I had an interview this morning for the director of sales position at a device manufacturing company. The business is 50 years old with about 100 employees. I’d report to the VP of operations. I’d have 3 sales guys reporting to me, a marketing manager, and a customer support manager. I’d assist with selling B2C, and B2B to OEMs and Endusers/Key accounts. The position is $145k+10-15% bonus, and a bunch of other benefits. Could have a should have asked for $225k and saw where that got me. Learning lessons.
Not a whole lot of traveling aside from trade shows, of which there are quite a few. I liked the VP of operations. Good guy. It’d be a nice company to work for. Lots of growth, no debt, lots of cash. The owners are two partners in their 70s who are pretty risk averse, but they have an innovative engineering team, and a product that’s positioned as a middle tier device that is affordable but offers great technology. They’re in a good spot. Their B2C business is a mess… they really have no idea what to do about Amazon. I emphasized the importance of cutting off all but a few resellers, and taking the business in house. They think it’s more work than it is. So, they’re losing money, and want to continue with their current model simply because it’s working, but I know for a fact they are leaving a lot of money on the table and they don’t know it. They just don’t want to mess with something that isn’t broken. I get it, but as someone who is constantly trying to improve and optimize at the first sign of inefficiency.
I have another interview for an Area Manager role. I have no direct reports, but manage a vertical of component technology products across of wide territory, and support the field sales/ key account managers/ End-user and OEM sales engineers to drive more business, as well as work with channel partners and their sales team. The component vertical I’m in charge of is not the core business, but it’s a $30 million territory, so it definitely is a significant role, and the particular technology that I’m responsible for is experiencing high growth. I’ll assist the field sales guys with projects and sales calls, and will also go on sales calls myself. I imagine there’s a lot of pipeline management, lots of collaboration, lots of reporting to keep track of. I believe travel is between 30-50% each month. They have offices in San Francisco, San Ramon (where our interview is), and Sacramento.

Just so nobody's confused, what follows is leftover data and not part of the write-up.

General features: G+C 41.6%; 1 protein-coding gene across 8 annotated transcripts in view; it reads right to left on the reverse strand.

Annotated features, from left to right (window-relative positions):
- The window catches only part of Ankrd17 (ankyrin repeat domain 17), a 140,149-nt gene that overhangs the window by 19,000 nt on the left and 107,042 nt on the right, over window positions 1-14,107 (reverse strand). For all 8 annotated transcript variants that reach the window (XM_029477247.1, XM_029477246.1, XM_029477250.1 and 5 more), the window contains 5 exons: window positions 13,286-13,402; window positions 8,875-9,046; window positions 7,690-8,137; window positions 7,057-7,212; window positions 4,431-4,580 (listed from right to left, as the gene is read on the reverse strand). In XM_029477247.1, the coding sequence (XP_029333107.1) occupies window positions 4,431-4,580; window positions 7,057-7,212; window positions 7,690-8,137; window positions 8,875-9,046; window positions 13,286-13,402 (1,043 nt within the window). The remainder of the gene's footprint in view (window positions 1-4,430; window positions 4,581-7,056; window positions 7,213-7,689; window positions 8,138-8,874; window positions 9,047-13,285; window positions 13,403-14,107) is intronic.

I have to do a 20 minutes PowerPoint presentation to their team of 3-4 in 40 minutes. I’m at a cafe just looking over my notes, the PP, and studying a bit. I’m very confident. I initially had all these fancy graphics and detailed slides, but then realized that is totally unnecessary, so I kept it very simple, distilled core points, and made it concise.
The company is the leader in the field, and the guys I’ve interviewed with so far seem to take themselves way too seriously. Not a great impression. They seem cool and likeable, but geesh. Lighten up. Talk to me like a person, not a new cadet, not like you’re in some ivory tower, and don’t be so abstract with the job description. Why was it so difficult to figure out the role? You either don’t know it, or you’re being intentionally obtuse to make it seem sexier than it is. So anyway.
And PowerPoint? I get it. But get with the times. It’s not a great tool for communicating. But whatever. I don’t make up the rules, I just follow them and play the game.
Anyway. I’m gonna grab a bite and head their way.